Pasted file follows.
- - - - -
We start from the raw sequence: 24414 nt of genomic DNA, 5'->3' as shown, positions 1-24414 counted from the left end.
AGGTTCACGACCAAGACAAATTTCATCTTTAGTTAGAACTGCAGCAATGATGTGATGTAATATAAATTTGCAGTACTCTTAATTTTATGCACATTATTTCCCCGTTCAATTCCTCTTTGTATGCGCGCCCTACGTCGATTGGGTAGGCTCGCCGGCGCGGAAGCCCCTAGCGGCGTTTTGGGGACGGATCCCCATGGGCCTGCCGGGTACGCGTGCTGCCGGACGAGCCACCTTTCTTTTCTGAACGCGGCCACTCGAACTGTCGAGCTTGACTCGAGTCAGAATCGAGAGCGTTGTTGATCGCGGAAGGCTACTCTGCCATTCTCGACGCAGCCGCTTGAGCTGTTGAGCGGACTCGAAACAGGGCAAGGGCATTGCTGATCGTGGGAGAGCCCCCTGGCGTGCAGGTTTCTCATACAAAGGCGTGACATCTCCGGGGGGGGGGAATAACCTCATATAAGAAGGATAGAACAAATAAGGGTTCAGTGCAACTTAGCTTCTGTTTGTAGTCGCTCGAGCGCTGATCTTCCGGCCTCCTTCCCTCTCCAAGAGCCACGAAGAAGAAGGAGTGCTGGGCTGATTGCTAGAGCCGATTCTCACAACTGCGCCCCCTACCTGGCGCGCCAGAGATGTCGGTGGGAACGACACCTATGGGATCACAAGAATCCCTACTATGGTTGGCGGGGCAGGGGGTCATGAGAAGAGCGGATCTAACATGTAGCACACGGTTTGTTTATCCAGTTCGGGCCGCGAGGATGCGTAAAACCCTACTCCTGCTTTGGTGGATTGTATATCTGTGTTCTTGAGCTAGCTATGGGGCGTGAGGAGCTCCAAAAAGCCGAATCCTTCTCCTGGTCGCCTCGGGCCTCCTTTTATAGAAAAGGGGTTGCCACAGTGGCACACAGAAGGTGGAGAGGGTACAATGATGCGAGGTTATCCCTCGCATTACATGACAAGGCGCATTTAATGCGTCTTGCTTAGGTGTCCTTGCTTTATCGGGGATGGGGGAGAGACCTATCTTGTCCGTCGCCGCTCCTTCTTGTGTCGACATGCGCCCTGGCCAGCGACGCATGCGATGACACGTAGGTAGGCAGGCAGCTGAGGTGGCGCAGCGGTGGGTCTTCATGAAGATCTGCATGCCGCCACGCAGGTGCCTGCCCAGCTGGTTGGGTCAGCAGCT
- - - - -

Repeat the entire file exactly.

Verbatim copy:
We start from the raw sequence: 24414 nt of genomic DNA, 5'->3' as shown, positions 1-24414 counted from the left end.
AGGTTCACGACCAAGACAAATTTCATCTTTAGTTAGAACTGCAGCAATGATGTGATGTAATATAAATTTGCAGTACTCTTAATTTTATGCACATTATTTCCCCGTTCAATTCCTCTTTGTATGCGCGCCCTACGTCGATTGGGTAGGCTCGCCGGCGCGGAAGCCCCTAGCGGCGTTTTGGGGACGGATCCCCATGGGCCTGCCGGGTACGCGTGCTGCCGGACGAGCCACCTTTCTTTTCTGAACGCGGCCACTCGAACTGTCGAGCTTGACTCGAGTCAGAATCGAGAGCGTTGTTGATCGCGGAAGGCTACTCTGCCATTCTCGACGCAGCCGCTTGAGCTGTTGAGCGGACTCGAAACAGGGCAAGGGCATTGCTGATCGTGGGAGAGCCCCCTGGCGTGCAGGTTTCTCATACAAAGGCGTGACATCTCCGGGGGGGGGGAATAACCTCATATAAGAAGGATAGAACAAATAAGGGTTCAGTGCAACTTAGCTTCTGTTTGTAGTCGCTCGAGCGCTGATCTTCCGGCCTCCTTCCCTCTCCAAGAGCCACGAAGAAGAAGGAGTGCTGGGCTGATTGCTAGAGCCGATTCTCACAACTGCGCCCCCTACCTGGCGCGCCAGAGATGTCGGTGGGAACGACACCTATGGGATCACAAGAATCCCTACTATGGTTGGCGGGGCAGGGGGTCATGAGAAGAGCGGATCTAACATGTAGCACACGGTTTGTTTATCCAGTTCGGGCCGCGAGGATGCGTAAAACCCTACTCCTGCTTTGGTGGATTGTATATCTGTGTTCTTGAGCTAGCTATGGGGCGTGAGGAGCTCCAAAAAGCCGAATCCTTCTCCTGGTCGCCTCGGGCCTCCTTTTATAGAAAAGGGGTTGCCACAGTGGCACACAGAAGGTGGAGAGGGTACAATGATGCGAGGTTATCCCTCGCATTACATGACAAGGCGCATTTAATGCGTCTTGCTTAGGTGTCCTTGCTTTATCGGGGATGGGGGAGAGACCTATCTTGTCCGTCGCCGCTCCTTCTTGTGTCGACATGCGCCCTGGCCAGCGACGCATGCGATGACACGTAGGTAGGCAGGCAGCTGAGGTGGCGCAGCGGTGGGTCTTCATGAAGATCTGCATGCCGCCACGCAGGTGCCTGCCCAGCTGGTTGGGTCAGCAGCT